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Weddings: A Process of Tolerance

When I first began planning events some 4 or so years ago, I was overwhelmed by the amount of detail that went into planning even the smallest events. Not only was there so much information to retain, but there was a process for everything. I was the front line to the clients; fielding their (sometimes..dare I say..dumb?) questions, hounding them for event specifications and payments, and talking them into upgrading their bar or purchasing a balloon arch for their meeting (I was never able to pull that one off). Once I got the hang of the details, it became a breeze - inputting information in the system, sending emails using the same format, etc.

I swayed more toward the meetings and corporate events because they always seemed to know what they wanted and were about as emotionally attached to the program as I was (which was very little). In fact, I avoided any social events; reunions, birthday parties, and especially weddings; because I always saw myself as too impatient to want to deal with the changing minds, the "what do you think"s, and the calling it off at the last minute (which, surprisingly, I have yet to encounter). I wanted simple, straightforward, easy. Do you want flowers - yes or no? Bam, done. What dinner option? This one? Great.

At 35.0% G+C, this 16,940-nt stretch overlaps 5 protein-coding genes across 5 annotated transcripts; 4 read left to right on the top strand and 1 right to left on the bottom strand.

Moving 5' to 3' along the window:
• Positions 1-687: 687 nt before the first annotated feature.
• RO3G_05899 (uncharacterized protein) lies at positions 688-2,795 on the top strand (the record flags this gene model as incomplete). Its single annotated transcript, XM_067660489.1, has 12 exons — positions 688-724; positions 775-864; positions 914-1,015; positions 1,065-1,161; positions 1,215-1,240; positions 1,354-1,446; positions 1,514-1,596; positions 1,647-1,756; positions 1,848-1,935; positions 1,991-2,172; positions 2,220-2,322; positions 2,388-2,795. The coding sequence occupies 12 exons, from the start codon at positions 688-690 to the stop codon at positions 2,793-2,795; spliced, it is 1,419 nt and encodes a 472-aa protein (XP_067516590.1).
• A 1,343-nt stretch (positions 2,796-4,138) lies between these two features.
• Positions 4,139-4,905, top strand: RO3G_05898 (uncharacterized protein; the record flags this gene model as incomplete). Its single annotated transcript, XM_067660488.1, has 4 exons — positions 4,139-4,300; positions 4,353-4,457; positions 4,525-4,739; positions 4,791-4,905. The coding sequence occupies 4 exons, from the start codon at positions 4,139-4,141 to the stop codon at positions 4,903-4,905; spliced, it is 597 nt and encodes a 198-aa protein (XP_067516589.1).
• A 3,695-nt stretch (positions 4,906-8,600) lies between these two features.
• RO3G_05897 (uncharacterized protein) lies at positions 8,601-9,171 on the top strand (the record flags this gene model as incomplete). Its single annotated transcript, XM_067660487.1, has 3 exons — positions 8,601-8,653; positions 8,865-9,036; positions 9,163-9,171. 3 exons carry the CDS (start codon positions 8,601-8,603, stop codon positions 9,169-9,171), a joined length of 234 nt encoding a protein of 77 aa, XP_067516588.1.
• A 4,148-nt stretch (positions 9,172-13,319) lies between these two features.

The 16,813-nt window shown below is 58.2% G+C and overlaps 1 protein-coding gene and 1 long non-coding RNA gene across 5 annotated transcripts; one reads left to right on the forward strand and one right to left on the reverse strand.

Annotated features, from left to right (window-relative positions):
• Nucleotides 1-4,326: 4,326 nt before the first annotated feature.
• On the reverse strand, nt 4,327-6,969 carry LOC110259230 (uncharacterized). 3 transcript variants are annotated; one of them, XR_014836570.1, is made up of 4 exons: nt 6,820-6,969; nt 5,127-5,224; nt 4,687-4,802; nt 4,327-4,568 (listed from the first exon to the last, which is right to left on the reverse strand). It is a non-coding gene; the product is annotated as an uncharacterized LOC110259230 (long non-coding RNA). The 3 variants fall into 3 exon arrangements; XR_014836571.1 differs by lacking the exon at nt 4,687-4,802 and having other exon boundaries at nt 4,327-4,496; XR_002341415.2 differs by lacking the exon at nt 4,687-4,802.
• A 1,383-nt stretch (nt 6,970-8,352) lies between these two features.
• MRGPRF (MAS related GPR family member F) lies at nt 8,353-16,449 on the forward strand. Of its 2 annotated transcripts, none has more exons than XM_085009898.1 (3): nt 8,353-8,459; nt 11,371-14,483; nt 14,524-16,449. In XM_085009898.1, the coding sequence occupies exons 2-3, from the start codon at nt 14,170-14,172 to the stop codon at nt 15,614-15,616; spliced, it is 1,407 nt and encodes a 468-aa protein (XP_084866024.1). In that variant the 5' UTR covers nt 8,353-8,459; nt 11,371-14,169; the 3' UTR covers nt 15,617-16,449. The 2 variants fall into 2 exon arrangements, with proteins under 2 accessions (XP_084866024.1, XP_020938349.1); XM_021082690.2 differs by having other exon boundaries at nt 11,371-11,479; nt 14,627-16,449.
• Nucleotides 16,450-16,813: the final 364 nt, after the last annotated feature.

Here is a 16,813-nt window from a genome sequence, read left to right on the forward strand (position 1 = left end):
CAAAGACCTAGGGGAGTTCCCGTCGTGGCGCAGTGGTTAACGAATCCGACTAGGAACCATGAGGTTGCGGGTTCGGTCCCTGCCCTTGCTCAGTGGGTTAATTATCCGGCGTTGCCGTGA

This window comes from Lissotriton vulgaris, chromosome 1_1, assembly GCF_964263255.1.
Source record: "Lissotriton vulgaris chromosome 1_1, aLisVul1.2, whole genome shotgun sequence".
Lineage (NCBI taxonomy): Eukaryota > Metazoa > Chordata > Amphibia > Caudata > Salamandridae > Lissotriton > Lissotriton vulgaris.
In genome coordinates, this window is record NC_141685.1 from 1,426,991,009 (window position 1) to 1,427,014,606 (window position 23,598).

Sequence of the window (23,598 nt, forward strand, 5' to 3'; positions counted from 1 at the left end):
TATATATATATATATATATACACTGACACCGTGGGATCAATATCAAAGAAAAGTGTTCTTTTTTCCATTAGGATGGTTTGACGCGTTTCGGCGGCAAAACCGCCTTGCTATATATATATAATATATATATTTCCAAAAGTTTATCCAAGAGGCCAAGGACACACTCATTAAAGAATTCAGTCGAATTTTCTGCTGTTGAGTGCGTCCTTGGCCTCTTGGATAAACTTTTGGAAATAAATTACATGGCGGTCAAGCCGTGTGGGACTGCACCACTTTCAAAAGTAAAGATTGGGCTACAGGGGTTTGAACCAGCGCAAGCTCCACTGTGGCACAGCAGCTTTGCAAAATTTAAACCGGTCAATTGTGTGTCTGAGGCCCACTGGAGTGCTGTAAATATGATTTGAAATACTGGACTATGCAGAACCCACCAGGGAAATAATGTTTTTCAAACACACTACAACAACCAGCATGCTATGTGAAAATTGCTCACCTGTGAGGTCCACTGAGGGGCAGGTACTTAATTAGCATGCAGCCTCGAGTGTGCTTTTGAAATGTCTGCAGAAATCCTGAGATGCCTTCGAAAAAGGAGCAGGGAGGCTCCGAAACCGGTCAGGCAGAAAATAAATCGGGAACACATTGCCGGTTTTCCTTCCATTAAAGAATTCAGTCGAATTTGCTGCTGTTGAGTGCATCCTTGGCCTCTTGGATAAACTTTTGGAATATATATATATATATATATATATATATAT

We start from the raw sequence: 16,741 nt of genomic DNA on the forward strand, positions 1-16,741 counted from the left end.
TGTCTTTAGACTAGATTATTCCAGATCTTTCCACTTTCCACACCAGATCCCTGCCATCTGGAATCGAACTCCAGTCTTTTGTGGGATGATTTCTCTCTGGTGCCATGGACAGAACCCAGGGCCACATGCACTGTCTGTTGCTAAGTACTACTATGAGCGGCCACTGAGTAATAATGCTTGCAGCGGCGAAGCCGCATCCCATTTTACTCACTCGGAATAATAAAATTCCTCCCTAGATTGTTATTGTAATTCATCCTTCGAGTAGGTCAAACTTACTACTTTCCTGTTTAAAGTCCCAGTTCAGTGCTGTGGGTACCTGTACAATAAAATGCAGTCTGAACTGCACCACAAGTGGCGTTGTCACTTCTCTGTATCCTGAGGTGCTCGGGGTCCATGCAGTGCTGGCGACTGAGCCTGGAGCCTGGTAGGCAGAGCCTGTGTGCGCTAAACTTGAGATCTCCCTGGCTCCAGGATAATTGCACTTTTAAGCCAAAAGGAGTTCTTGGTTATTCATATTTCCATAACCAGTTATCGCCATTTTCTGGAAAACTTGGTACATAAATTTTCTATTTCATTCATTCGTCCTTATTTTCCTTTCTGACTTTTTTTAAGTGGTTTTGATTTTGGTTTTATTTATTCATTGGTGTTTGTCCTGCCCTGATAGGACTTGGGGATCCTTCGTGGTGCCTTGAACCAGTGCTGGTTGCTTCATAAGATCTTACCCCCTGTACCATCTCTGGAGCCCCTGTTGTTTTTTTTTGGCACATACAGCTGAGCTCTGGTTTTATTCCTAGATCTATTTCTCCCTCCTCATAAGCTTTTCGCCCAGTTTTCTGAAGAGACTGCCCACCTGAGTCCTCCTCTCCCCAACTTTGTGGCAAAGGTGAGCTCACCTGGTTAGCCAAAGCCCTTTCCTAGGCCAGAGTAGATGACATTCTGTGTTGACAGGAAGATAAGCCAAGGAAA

The turning point for me was when I, completely unexpectedly, became engaged and found myself planning my own wedding. Up until that point, I had planned maybe 2 weddings (which I saw as a huge achievement - I had successfully avoided that which I knew I would hate!). Well, here I was, an event planner, with no idea where to even begin with my own wedding. It was...crazy. Trying to stay within a budget, keeping everyone happy (from the mother-in-law, to the best man, to the bridesmaids), and factoring every little thing that represents you and your fiance into your reception was overwhelming to say the least. Thankfully we pulled it off; looking back, I wouldn't have changed a thing. Including avoiding wedding planning.

I can honestly say that having to go through that whole process with A) little or no help, B) little or no money, and C) little or no experience, really helped mold me into the wedding planner I am today. I went from planning maybe 2 prior to 2012, to planning up toward 100-125 since then. What changed? The compassion. Before being the bride, I looked at brides as whiny, indecisive, frankly irritating clients (sorry to any brides who may be reading this). It just made my skin crawl at the thought of spending hours upon hours looking through linen swatches and floral photos, just for all of the choices to be changed the next day anyway. But now I understand what that feels like. I can communicate with my wedding clients with a sense of understanding; a sense of I know what you're going through and I want to make this as easy as I can for you.

Not to knock wedding planners who may have never been married (I am sure there are great planners out there who have never walked down the aisle), but I can say that I am a great wedding planner because of my experience being on the other side of that planning relationship.

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